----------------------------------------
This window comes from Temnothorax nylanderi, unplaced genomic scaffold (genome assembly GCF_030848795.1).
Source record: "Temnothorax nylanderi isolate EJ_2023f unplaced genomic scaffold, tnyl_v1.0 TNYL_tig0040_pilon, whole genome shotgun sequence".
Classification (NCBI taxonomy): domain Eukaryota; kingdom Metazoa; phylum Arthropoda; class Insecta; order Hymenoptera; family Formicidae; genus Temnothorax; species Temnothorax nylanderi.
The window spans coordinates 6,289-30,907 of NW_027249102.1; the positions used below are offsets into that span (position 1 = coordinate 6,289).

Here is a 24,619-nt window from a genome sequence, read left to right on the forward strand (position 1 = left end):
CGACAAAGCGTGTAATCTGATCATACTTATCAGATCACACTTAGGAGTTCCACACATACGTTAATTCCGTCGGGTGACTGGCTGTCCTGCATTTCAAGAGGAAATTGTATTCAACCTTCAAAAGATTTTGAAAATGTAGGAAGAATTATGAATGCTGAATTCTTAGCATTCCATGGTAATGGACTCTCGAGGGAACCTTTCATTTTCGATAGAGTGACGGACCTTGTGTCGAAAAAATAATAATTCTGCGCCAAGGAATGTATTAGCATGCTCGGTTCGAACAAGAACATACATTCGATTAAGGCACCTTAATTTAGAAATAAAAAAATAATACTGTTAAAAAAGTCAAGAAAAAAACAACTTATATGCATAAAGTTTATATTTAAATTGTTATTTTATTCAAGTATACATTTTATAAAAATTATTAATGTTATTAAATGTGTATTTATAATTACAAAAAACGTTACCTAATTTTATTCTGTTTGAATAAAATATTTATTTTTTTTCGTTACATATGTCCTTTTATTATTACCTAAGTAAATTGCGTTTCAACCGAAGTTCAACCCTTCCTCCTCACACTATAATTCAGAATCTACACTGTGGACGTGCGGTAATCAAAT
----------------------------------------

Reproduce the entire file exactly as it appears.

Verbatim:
This window comes from Temnothorax nylanderi, unplaced genomic scaffold (genome assembly GCF_030848795.1).
Source record: "Temnothorax nylanderi isolate EJ_2023f unplaced genomic scaffold, tnyl_v1.0 TNYL_tig0040_pilon, whole genome shotgun sequence".
Classification (NCBI taxonomy): domain Eukaryota; kingdom Metazoa; phylum Arthropoda; class Insecta; order Hymenoptera; family Formicidae; genus Temnothorax; species Temnothorax nylanderi.
The window spans coordinates 6,289-30,907 of NW_027249102.1; the positions used below are offsets into that span (position 1 = coordinate 6,289).

Here is a 24,619-nt window from a genome sequence, read left to right on the forward strand (position 1 = left end):
CGACAAAGCGTGTAATCTGATCATACTTATCAGATCACACTTAGGAGTTCCACACATACGTTAATTCCGTCGGGTGACTGGCTGTCCTGCATTTCAAGAGGAAATTGTATTCAACCTTCAAAAGATTTTGAAAATGTAGGAAGAATTATGAATGCTGAATTCTTAGCATTCCATGGTAATGGACTCTCGAGGGAACCTTTCATTTTCGATAGAGTGACGGACCTTGTGTCGAAAAAATAATAATTCTGCGCCAAGGAATGTATTAGCATGCTCGGTTCGAACAAGAACATACATTCGATTAAGGCACCTTAATTTAGAAATAAAAAAATAATACTGTTAAAAAAGTCAAGAAAAAAACAACTTATATGCATAAAGTTTATATTTAAATTGTTATTTTATTCAAGTATACATTTTATAAAAATTATTAATGTTATTAAATGTGTATTTATAATTACAAAAAACGTTACCTAATTTTATTCTGTTTGAATAAAATATTTATTTTTTTTCGTTACATATGTCCTTTTATTATTACCTAAGTAAATTGCGTTTCAACCGAAGTTCAACCCTTCCTCCTCACACTATAATTCAGAATCTACACTGTGGACGTGCGGTAATCAAAT